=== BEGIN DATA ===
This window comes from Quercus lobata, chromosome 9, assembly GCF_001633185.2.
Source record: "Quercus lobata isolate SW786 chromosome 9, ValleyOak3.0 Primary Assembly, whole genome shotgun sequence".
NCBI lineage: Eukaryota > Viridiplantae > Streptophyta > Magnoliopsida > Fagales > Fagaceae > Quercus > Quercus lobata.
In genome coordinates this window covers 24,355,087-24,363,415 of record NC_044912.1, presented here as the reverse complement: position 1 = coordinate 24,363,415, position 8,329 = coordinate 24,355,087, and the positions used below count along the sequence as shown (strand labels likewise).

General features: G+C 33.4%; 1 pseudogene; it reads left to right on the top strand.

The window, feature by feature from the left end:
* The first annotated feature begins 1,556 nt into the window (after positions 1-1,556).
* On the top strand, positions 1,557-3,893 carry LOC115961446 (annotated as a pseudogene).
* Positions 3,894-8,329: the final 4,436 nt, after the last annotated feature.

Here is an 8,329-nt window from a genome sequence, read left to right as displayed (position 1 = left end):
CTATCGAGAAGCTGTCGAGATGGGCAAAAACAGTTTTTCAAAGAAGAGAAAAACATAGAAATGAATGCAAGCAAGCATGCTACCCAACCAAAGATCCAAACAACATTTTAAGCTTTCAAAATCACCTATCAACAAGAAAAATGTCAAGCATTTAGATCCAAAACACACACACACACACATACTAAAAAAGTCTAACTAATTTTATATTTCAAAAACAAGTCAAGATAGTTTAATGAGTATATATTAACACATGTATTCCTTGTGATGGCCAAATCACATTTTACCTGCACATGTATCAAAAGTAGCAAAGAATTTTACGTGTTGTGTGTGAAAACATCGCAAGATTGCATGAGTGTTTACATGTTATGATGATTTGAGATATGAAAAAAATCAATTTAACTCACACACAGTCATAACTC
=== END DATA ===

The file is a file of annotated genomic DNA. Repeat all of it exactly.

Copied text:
This window comes from Quercus lobata, chromosome 9, assembly GCF_001633185.2.
Source record: "Quercus lobata isolate SW786 chromosome 9, ValleyOak3.0 Primary Assembly, whole genome shotgun sequence".
NCBI lineage: Eukaryota > Viridiplantae > Streptophyta > Magnoliopsida > Fagales > Fagaceae > Quercus > Quercus lobata.
In genome coordinates this window covers 24,355,087-24,363,415 of record NC_044912.1, presented here as the reverse complement: position 1 = coordinate 24,363,415, position 8,329 = coordinate 24,355,087, and the positions used below count along the sequence as shown (strand labels likewise).

General features: G+C 33.4%; 1 pseudogene; it reads left to right on the top strand.

The window, feature by feature from the left end:
* The first annotated feature begins 1,556 nt into the window (after positions 1-1,556).
* On the top strand, positions 1,557-3,893 carry LOC115961446 (annotated as a pseudogene).
* Positions 3,894-8,329: the final 4,436 nt, after the last annotated feature.

Here is an 8,329-nt window from a genome sequence, read left to right as displayed (position 1 = left end):
CTATCGAGAAGCTGTCGAGATGGGCAAAAACAGTTTTTCAAAGAAGAGAAAAACATAGAAATGAATGCAAGCAAGCATGCTACCCAACCAAAGATCCAAACAACATTTTAAGCTTTCAAAATCACCTATCAACAAGAAAAATGTCAAGCATTTAGATCCAAAACACACACACACACACATACTAAAAAAGTCTAACTAATTTTATATTTCAAAAACAAGTCAAGATAGTTTAATGAGTATATATTAACACATGTATTCCTTGTGATGGCCAAATCACATTTTACCTGCACATGTATCAAAAGTAGCAAAGAATTTTACGTGTTGTGTGTGAAAACATCGCAAGATTGCATGAGTGTTTACATGTTATGATGATTTGAGATATGAAAAAAATCAATTTAACTCACACACAGTCATAACTC